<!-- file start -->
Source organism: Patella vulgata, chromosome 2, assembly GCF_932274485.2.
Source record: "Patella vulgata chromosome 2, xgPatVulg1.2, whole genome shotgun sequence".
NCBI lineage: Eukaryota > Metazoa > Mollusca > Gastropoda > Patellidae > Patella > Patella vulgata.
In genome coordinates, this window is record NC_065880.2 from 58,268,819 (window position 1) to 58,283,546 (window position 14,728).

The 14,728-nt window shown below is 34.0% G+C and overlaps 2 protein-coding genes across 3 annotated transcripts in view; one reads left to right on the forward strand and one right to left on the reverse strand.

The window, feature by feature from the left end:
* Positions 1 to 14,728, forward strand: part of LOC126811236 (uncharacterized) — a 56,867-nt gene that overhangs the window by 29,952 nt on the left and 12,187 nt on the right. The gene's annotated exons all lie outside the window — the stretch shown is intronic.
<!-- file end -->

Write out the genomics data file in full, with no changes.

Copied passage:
Source organism: Patella vulgata, chromosome 2, assembly GCF_932274485.2.
Source record: "Patella vulgata chromosome 2, xgPatVulg1.2, whole genome shotgun sequence".
NCBI lineage: Eukaryota > Metazoa > Mollusca > Gastropoda > Patellidae > Patella > Patella vulgata.
In genome coordinates, this window is record NC_065880.2 from 58,268,819 (window position 1) to 58,283,546 (window position 14,728).

The 14,728-nt window shown below is 34.0% G+C and overlaps 2 protein-coding genes across 3 annotated transcripts in view; one reads left to right on the forward strand and one right to left on the reverse strand.

The window, feature by feature from the left end:
* Positions 1 to 14,728, forward strand: part of LOC126811236 (uncharacterized) — a 56,867-nt gene that overhangs the window by 29,952 nt on the left and 12,187 nt on the right. The gene's annotated exons all lie outside the window — the stretch shown is intronic.